ENTERTAINMENT

'Whiplash' Star JK Simmons Reveals Golden Globe-Winning Character 'Uses Every Tool At His Disposal To Intimidate' (INTERVIEW)

14/01/2015 12:28 GMT | Updated 14/01/2015 13:59 GMT

Despite his success in ‘Whiplash’ bringing him a Golden Globe and marking him as a favourite ahead of the Oscars, actor JK Simmons admits that his teenage daughter was more impressed to meet his young co-star Miles Teller.

Just before he collected his well-deserved gong, JK told HuffPostUK:

"Bad boys do really make a mark. My 13-year-old was thrilled to meet Miles, because of his bad guy character in the ‘Divergent’ movie.

“We all have a dark side, some negativity, that we would like to let out and explode on the world. And these characters are the ones who get to let that out, while the rest of us wisely and humanely do not impose that on other people.”

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"He uses every tool at his disposal to intimidate" is how JK Simmons describes his character

JK Simmons knows of what he speaks. His tyrannical music mentor Terence Fletcher in ‘Whiplash’ is an exercise in crossing the line between discipline and abuse, and JK is enjoying comparisons of his role with that of Louis Gossett Jr’s unpredictable Sgt Emil Foley in ‘An Officer and a Gentleman’.

JK told HuffPostUK: “A couple of weeks ago, I found myself at a poker table sitting with Lou, talking about the comparison.” He laughs. “We were agreeing that we’re both pretty mild-mannered men in real life.”

‘Whiplash’ sees JK’s character Terence Fletcher run his elite jazz musical company with a baton of steel, mentally terrorising one student in particular, drummer Andrew, played exceptionally by ‘Divergent’ star Miles Teller. JK plays the piano himself in the film, and Miles rubs his hands sore on drumsticks. This film is full of blood, sweat and tears, and JK chuckles that "it's not for the faint-hearted".

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Drummer Andrew hangs on Fletcher's every word, both good and very, very bad

Fletcher, in JK’s own words, “uses every tool at his disposal to intimidate” from the almost military neatness of his wardrobe, hence the Gossett comparison, to his own posture.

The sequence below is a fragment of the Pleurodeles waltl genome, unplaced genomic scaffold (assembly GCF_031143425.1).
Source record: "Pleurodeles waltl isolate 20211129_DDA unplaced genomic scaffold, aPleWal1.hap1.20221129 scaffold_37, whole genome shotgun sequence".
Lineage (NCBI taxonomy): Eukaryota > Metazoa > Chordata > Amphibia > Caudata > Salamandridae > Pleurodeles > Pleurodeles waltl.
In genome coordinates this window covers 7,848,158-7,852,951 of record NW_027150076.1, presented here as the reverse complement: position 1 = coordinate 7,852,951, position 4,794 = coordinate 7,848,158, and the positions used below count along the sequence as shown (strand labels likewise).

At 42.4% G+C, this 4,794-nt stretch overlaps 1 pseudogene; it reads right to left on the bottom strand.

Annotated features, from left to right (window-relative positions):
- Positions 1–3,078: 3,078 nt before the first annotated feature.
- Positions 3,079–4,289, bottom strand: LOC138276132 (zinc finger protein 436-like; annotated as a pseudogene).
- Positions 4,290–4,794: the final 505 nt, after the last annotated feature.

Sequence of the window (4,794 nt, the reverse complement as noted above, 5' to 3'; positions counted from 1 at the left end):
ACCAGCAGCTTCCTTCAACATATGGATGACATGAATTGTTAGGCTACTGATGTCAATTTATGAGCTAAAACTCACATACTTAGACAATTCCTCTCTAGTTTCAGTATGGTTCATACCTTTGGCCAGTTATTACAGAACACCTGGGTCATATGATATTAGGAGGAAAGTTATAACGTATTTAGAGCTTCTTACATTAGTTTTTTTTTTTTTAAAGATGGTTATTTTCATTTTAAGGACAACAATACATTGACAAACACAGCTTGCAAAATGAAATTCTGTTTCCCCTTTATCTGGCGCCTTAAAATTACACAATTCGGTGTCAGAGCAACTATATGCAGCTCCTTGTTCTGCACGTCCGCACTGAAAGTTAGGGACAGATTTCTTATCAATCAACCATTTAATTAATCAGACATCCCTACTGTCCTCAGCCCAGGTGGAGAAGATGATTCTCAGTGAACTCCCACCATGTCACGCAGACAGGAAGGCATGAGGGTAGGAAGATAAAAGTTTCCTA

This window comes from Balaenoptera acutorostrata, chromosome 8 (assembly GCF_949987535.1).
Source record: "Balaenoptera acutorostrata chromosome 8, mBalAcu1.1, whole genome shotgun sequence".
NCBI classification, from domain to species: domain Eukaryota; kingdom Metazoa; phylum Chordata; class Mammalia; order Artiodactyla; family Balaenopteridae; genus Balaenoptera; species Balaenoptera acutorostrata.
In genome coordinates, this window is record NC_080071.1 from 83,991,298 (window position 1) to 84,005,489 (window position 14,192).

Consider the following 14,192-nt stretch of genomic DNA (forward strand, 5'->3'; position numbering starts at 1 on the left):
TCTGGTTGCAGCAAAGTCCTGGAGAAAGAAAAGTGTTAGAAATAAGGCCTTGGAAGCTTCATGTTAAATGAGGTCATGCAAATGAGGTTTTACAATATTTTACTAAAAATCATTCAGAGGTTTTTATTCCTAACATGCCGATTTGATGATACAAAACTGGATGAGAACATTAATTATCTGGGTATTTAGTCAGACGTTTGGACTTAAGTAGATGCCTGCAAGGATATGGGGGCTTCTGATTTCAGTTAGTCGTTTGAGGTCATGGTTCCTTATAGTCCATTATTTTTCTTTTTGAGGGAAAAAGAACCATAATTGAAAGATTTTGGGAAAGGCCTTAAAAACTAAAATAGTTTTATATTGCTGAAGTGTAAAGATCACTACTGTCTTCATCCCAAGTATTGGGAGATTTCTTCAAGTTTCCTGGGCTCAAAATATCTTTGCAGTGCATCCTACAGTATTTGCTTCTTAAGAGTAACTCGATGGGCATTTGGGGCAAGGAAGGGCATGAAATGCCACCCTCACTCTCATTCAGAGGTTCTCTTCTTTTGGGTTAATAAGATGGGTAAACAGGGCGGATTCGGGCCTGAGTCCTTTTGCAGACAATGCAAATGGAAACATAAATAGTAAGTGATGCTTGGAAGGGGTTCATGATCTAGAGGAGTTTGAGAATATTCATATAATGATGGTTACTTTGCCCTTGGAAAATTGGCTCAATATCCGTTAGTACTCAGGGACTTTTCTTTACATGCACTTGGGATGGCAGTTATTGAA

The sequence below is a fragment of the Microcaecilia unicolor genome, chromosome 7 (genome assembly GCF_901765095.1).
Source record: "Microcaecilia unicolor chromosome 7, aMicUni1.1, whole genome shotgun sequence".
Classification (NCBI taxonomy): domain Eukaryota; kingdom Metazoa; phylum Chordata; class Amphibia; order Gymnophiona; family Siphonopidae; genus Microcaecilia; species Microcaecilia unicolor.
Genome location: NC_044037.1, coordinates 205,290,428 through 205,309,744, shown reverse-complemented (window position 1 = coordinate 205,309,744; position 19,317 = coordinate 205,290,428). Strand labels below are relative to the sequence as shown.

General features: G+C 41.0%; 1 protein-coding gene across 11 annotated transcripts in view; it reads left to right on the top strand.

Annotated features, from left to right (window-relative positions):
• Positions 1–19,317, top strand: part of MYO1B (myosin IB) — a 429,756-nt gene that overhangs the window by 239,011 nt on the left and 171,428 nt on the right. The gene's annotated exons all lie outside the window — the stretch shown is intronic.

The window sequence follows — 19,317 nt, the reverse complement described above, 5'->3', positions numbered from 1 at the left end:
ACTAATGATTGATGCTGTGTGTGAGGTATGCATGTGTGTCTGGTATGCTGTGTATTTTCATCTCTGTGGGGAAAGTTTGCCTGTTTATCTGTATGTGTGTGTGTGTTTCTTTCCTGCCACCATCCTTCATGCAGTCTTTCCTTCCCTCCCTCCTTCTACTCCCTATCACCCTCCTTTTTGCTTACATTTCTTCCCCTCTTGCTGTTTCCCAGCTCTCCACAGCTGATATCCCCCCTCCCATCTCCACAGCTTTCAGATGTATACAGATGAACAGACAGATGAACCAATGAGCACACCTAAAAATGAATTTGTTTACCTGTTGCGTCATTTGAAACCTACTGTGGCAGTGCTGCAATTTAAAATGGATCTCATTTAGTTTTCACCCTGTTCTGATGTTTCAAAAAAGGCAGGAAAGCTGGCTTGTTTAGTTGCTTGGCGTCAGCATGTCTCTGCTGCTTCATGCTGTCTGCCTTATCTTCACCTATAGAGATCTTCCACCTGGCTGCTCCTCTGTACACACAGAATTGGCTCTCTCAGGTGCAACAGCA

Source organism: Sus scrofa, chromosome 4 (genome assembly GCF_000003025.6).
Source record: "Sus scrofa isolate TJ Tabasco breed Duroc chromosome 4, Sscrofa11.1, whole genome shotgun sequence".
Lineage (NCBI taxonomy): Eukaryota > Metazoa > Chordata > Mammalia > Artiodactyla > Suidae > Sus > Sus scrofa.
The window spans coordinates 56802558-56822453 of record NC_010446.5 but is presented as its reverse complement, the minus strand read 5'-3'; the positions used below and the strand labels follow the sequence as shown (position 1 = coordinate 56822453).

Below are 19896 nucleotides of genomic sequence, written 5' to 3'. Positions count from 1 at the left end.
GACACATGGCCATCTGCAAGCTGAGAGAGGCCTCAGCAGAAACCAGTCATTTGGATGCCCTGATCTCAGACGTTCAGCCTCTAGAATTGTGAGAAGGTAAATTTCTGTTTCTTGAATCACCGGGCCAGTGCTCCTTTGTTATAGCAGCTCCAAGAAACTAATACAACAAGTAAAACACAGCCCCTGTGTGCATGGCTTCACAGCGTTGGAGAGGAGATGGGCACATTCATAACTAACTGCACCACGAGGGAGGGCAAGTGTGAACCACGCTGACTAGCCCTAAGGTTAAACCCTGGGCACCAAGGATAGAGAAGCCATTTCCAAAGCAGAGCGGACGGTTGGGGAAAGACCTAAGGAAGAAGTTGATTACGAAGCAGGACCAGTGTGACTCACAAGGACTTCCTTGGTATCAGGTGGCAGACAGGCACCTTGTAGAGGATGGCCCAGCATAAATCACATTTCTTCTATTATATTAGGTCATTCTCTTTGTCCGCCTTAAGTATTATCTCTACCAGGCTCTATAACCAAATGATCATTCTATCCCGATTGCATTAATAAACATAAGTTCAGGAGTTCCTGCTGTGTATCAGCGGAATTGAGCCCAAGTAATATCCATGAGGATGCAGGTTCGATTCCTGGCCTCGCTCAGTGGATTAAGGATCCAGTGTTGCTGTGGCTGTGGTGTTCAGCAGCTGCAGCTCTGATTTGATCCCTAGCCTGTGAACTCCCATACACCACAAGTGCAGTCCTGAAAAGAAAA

“My wife said, ‘look, you’re standing up straight, why don’t you do that more often?’” chuckles JK. “The physicality was very important. He needed to be constantly, tirelessly, in control of himself and others.”

Despite this, JK – in person a gentle man a million miles away from his onscreen tyrant - claims to understand him very well…

“He’s a passionate artist, who’s unflinching and uncompromising in his quest for greatness and even, in a bizarre way, unselfish in that quest, because it’s not his own greatness he’s after,” he explains of his unappealing creation.

“It’s very complex. And his relationship with Miles’ character is multi-dimensional. It seems very simple in a way, but - I’m trying to use a reference that doesn’t make me sound like Shrek – it’s multi-layered.”

At the core of the film is the irresolvable debate about whether creative perfection and its pursuit should ever be allowed to triumph human civility. JK claims to have scant experience of talented neurotics in all his years in the film and TV business – “I’ve come across some screamers” – but he’s enthralled by the dilemma.

“There is a certainly a price to be paid for legendary greatness, in most cases,” he ponders.

“The question is, how much is too much? Does greatness require that level of sacrifice? Does the end justify the means?

“(The director) Damien Chazelle doesn’t dictate to the audience, he lets that debate unfold. I love that that decision is not made for the audience. And they can walk out feeling pretty beaten up, but also exhilarated.”

'Whiplash' is in UK cinemas from this Friday 16 January. Watch the trailer below...

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